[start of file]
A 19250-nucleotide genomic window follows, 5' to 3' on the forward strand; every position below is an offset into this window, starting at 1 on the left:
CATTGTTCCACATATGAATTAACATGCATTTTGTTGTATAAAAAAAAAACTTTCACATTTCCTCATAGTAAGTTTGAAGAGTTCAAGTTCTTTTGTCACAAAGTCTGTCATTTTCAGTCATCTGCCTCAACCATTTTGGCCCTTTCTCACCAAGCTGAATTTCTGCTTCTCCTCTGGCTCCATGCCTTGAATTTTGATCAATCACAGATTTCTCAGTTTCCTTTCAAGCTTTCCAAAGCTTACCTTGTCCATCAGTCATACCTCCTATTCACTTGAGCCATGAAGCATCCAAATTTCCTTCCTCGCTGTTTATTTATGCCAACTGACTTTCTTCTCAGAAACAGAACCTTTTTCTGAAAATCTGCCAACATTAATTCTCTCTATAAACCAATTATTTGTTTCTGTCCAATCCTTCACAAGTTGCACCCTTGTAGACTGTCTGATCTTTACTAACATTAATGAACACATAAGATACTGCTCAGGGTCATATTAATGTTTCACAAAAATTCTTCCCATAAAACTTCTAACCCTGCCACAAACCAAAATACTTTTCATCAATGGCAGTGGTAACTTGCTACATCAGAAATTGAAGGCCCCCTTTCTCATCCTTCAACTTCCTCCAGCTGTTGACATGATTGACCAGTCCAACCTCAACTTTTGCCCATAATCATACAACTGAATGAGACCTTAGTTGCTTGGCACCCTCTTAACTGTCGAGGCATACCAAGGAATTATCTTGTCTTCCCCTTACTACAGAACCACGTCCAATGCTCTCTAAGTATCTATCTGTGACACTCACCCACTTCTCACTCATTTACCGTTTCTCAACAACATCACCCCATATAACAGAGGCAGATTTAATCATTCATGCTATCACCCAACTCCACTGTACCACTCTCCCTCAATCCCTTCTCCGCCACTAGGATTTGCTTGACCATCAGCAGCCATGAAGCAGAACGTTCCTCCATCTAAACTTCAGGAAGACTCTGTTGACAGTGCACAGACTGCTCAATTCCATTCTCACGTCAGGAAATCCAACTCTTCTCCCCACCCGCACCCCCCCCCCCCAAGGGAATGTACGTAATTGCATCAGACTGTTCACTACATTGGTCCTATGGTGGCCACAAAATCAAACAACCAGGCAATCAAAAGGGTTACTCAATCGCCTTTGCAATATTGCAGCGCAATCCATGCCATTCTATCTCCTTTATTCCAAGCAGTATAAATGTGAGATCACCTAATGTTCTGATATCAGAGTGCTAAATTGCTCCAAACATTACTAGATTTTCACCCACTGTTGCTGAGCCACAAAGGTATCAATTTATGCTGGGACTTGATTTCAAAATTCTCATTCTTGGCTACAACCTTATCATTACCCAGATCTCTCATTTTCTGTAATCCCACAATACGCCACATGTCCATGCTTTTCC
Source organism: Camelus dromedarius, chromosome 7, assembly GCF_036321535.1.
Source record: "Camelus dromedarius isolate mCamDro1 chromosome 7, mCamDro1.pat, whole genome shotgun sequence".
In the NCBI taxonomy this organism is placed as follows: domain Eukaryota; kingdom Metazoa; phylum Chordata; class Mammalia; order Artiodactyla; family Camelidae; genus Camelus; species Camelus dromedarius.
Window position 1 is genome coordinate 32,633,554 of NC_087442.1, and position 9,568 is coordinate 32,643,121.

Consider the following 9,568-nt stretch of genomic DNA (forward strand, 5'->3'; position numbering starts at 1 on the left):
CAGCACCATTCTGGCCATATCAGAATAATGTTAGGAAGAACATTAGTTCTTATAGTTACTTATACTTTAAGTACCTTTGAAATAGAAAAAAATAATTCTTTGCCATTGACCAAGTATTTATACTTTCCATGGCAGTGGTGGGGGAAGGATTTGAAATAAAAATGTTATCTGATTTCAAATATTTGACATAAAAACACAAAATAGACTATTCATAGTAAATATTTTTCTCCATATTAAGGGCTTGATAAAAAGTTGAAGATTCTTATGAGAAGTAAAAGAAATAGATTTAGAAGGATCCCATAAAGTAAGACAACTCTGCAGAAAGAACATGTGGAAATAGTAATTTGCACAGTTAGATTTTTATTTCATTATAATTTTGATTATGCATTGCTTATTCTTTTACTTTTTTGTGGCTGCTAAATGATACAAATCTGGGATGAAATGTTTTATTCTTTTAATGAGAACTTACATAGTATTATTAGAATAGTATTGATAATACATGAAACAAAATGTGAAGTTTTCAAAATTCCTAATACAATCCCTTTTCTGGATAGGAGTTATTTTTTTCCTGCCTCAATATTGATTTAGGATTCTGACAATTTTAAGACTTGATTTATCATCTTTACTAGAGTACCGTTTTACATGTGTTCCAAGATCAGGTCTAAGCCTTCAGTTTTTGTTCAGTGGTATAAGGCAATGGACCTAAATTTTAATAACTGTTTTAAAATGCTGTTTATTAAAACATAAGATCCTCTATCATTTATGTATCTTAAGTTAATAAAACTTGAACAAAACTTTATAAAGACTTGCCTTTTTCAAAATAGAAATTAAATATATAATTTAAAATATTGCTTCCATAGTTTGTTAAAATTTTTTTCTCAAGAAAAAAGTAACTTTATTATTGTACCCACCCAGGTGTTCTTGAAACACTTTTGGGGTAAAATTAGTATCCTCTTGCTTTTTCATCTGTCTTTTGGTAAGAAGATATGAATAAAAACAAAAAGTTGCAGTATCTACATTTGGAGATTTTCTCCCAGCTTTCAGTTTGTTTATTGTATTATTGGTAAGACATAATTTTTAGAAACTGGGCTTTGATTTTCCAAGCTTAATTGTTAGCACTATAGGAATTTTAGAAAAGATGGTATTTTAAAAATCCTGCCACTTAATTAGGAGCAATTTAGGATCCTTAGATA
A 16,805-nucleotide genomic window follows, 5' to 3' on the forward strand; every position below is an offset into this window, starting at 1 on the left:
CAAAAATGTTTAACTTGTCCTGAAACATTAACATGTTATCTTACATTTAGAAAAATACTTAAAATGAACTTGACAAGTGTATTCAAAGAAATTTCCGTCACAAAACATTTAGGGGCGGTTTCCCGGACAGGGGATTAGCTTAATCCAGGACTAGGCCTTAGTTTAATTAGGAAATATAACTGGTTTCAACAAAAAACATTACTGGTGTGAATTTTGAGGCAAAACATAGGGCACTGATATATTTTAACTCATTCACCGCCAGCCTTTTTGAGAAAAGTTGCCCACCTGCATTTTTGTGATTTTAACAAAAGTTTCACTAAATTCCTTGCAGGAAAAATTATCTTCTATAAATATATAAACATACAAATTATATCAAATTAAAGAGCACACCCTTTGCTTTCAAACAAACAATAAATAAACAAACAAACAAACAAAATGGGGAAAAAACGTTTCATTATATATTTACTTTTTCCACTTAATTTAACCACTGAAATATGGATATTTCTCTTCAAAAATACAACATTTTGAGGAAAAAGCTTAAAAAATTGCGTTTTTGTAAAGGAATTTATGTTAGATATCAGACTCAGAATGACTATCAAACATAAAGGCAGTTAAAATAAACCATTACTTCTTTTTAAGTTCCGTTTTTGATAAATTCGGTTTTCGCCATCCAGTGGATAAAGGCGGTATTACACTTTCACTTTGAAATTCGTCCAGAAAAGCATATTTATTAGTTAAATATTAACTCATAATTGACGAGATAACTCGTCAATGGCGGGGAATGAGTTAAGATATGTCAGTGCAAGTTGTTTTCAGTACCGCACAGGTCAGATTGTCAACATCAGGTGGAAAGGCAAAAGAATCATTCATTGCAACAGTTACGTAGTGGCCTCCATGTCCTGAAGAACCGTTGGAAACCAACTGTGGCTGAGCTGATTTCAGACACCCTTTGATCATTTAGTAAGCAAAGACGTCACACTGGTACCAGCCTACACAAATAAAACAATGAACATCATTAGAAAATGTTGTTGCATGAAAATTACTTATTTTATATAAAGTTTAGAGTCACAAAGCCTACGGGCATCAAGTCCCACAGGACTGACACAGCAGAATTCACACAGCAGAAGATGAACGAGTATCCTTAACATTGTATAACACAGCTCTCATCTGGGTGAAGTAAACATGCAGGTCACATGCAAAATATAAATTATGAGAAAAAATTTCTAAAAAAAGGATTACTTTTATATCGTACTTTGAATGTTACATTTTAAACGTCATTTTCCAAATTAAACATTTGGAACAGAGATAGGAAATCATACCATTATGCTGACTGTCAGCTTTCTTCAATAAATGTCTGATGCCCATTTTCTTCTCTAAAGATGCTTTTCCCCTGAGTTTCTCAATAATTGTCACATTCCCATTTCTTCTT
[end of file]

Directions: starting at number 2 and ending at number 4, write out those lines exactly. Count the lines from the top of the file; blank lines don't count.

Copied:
CATTGTTCCACATATGAATTAACATGCATTTTGTTGTATAAAAAAAAAACTTTCACATTTCCTCATAGTAAGTTTGAAGAGTTCAAGTTCTTTTGTCACAAAGTCTGTCATTTTCAGTCATCTGCCTCAACCATTTTGGCCCTTTCTCACCAAGCTGAATTTCTGCTTCTCCTCTGGCTCCATGCCTTGAATTTTGATCAATCACAGATTTCTCAGTTTCCTTTCAAGCTTTCCAAAGCTTACCTTGTCCATCAGTCATACCTCCTATTCACTTGAGCCATGAAGCATCCAAATTTCCTTCCTCGCTGTTTATTTATGCCAACTGACTTTCTTCTCAGAAACAGAACCTTTTTCTGAAAATCTGCCAACATTAATTCTCTCTATAAACCAATTATTTGTTTCTGTCCAATCCTTCACAAGTTGCACCCTTGTAGACTGTCTGATCTTTACTAACATTAATGAACACATAAGATACTGCTCAGGGTCATATTAATGTTTCACAAAAATTCTTCCCATAAAACTTCTAACCCTGCCACAAACCAAAATACTTTTCATCAATGGCAGTGGTAACTTGCTACATCAGAAATTGAAGGCCCCCTTTCTCATCCTTCAACTTCCTCCAGCTGTTGACATGATTGACCAGTCCAACCTCAACTTTTGCCCATAATCATACAACTGAATGAGACCTTAGTTGCTTGGCACCCTCTTAACTGTCGAGGCATACCAAGGAATTATCTTGTCTTCCCCTTACTACAGAACCACGTCCAATGCTCTCTAAGTATCTATCTGTGACACTCACCCACTTCTCACTCATTTACCGTTTCTCAACAACATCACCCCATATAACAGAGGCAGATTTAATCATTCATGCTATCACCCAACTCCACTGTACCACTCTCCCTCAATCCCTTCTCCGCCACTAGGATTTGCTTGACCATCAGCAGCCATGAAGCAGAACGTTCCTCCATCTAAACTTCAGGAAGACTCTGTTGACAGTGCACAGACTGCTCAATTCCATTCTCACGTCAGGAAATCCAACTCTTCTCCCCACCCGCACCCCCCCCCCCCAAGGGAATGTACGTAATTGCATCAGACTGTTCACTACATTGGTCCTATGGTGGCCACAAAATCAAACAACCAGGCAATCAAAAGGGTTACTCAATCGCCTTTGCAATATTGCAGCGCAATCCATGCCATTCTATCTCCTTTATTCCAAGCAGTATAAATGTGAGATCACCTAATGTTCTGATATCAGAGTGCTAAATTGCTCCAAACATTACTAGATTTTCACCCACTGTTGCTGAGCCACAAAGGTATCAATTTATGCTGGGACTTGATTTCAAAATTCTCATTCTTGGCTACAACCTTATCATTACCCAGATCTCTCATTTTCTGTAATCCCACAATACGCCACATGTCCATGCTTTTCC
Source organism: Camelus dromedarius, chromosome 7, assembly GCF_036321535.1.
Source record: "Camelus dromedarius isolate mCamDro1 chromosome 7, mCamDro1.pat, whole genome shotgun sequence".